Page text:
This is a call to explore what lies beyond consumerism, capitalism, college degrees and 9-5’s; to start collectives, co-ops, to drop-out and hit your own textbooks; for the autodidacts and the fearless, the brave, and the pioneers of minimalism: gypsies, vagabonds, homesteaders; a call for those who own their own labor, and expend it wisely; to those who are their own bosses, and trade with neighbors for local goods; to those who can grow their own food, and teach others how to manage their green-houses; to those who have ideas the rest of us cannot fathom.

This is a call to disregard the narrow set of possibilities held out by society, to step outside and to pioneer the lifestyle that calls you. This is a call to the discontent, the anxious, the misfits desirous of owning their own lives, the underdogs unwilling to climb the hoops of corporate bureaucracy, the simple and unassuming who cringe in the aisles of big-box stores and can’t understand the allure of a Porsche minivan – it is time to forge ourselves new lifestyles, new economies, new politics: new cultures.

This is the point of our existing. This is not for ourselves, it is for humankind.

May love and liberty keep us free.



The Humanity of Strangers


I will sometimes get irrationally annoyed while I am driving. I will be following the speed limit, and someone at the stoplight ahead will make a right on red, turning in front of me. And if I have to use my brakes, I get annoyed, and if the person who cut ahead of me is driving below the speed limit, I get angry. This person could have waited five seconds for me to pass, and then turned onto the road. They are now slowing me down. When this same person does not maintain the same lane as he is turning at the next light, I will be driving right on their back bumper, ready to hold down my horn.

God forbid this person has an Obama bumper sticker.

But then at the next light I change lanes and am pulling up beside this other driver, this object of my spite. I get a look at him, though we do not make eye-contact, and I can see in his face that he is worried. I feel remorse. I feel bad for antagonizing this person by tailgating him for 1.4 miles, even if he never noticed. I begin to make excuses for him, sure that is he dealing with the death of a relation, bad news from a wife who is packing herself a suitcase, or just on the phone with a boss who is no longer going to give him a paycheck. I can even understand how someone can become, through no fault of their own, deluded enough to support a politician.

Similar grievances happen at the grocery store. I am getting angry at the woman in line in front of me, because she has exactly four items, and she is going through a binder of coupons. I am in a hurry. My child keeps grabbing candy off the rack beside us, and I have nowhere to move. There is no reason for this to take so long, she is buying four boxes of generic pancake mix that are already on sale, why does this creature need a binder of coupons?

But the woman looks up at me and apologizes, was absolutely sure she had the coupons out already, gosh what a hectic day she’s been having, she is sure she has a five dollar bill in here somewhere, really sorry this is taking so long. I feel bad. I imagine this woman is taking care of her grandchildren because her daughter is addicted to FDA-prescribed heroin. She probably has little money, and is a professional coupon-er, one of those people who will sometimes leave with full grocery carts for $5. I respect this woman.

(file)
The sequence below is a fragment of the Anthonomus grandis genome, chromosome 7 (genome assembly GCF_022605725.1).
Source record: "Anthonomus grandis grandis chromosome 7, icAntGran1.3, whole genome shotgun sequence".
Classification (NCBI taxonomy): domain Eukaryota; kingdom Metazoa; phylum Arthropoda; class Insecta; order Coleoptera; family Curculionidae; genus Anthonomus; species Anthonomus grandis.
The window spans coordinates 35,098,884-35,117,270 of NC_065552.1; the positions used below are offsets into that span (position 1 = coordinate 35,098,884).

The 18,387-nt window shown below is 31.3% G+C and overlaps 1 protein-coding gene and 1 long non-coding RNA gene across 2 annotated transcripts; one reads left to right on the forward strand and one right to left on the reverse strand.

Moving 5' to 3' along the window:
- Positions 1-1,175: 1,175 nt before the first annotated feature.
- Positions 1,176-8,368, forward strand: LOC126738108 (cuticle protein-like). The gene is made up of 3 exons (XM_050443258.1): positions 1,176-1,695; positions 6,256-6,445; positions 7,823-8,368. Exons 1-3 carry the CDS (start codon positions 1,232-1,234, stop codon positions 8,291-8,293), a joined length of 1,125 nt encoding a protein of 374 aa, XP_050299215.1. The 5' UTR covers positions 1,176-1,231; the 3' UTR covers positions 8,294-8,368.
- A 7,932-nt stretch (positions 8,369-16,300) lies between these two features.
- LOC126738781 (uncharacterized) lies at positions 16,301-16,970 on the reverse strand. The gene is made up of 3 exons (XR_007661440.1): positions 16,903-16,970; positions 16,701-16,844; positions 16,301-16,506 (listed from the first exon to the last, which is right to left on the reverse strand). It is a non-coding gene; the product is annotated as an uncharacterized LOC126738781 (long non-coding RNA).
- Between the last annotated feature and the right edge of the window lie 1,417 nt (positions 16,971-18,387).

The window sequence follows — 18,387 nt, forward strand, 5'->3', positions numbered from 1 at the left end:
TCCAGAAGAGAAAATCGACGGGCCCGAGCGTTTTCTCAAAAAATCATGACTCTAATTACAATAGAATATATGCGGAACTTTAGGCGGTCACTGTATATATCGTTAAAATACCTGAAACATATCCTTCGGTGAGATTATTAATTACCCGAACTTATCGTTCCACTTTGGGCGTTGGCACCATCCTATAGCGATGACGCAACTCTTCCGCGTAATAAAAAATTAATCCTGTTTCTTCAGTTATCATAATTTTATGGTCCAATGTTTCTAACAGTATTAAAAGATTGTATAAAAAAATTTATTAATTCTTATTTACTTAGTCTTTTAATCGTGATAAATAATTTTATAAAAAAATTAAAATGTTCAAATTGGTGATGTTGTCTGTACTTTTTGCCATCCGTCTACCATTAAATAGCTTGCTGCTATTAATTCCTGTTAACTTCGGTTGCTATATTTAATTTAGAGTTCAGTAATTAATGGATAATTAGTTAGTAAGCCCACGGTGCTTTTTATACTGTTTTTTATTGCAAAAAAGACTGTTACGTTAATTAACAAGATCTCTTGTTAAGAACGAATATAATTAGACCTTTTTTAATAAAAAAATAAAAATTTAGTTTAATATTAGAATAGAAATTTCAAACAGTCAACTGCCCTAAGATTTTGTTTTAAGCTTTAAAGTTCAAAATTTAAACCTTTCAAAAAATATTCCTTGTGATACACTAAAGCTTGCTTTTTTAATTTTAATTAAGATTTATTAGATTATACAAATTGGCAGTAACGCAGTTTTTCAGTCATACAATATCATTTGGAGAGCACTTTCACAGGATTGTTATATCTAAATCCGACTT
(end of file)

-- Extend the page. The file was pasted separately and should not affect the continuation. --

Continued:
And I try to remember these things the next time I’m on the highway and someone is driving slowly in the express lane, while talking on their cellphone. I try to remind myself that I have little ability to imagine the driver as a person. I have not met that person, this driver who is slowing me down, he or she is nothing but a concept to me, a undefined placeholder for the human being who is driving this vehicle, slowly, in front of me.

I try to remind myself how little I view other people as actual human beings, especially those I cannot see or cannot speak to, cannot interact with – these people are placeholders, vague molds with no filling; bodies, without humanity. I know absolutely nothing about them, and my mind finds it difficult to fill these empty molds with identities, issues, emotions, circumstances, histories. Because my mind is focused on the here-and-now, or on my job, or my family, or what I should do with my hair before my brother’s wedding because I look homeless. I am unable to fill the thousands of molds of the individuals who cross the street without looking, slow down traffic, hold up the grocery line, take forever to return my desired book to the library… every day, a thousand reasons to be angry at and spiteful of a thousand different people – who would actually trust Donald Trump’s mouth? Why do these assholes spend $100,000 on these fucking Porsche minivans?

But I cannot imagine them. And if I met these people, I know I would begin to make one thousand excuses for them, and I would imagine their parents neglecting them, their classmates teasing them, their health insurance charging exorbitant fees and the pressures they feel from a society hell-bent on glitz and ownership of the glitz.

And I do not think this goes without saying, that imagination is the pre-requisite of empathy; that it takes cognitive effort, work, to imagine the life of a person I have no contact with. That, until I have met a person, until they have spoken to me and shown me the color of their eyes – until I am forced to see them beyond their immediate effect on my own person, I do not see them at all: they are only the effects they have upon me, superficially. I do not think this goes without saying, that our immediate, default perceptions do not perceive other people as human beings.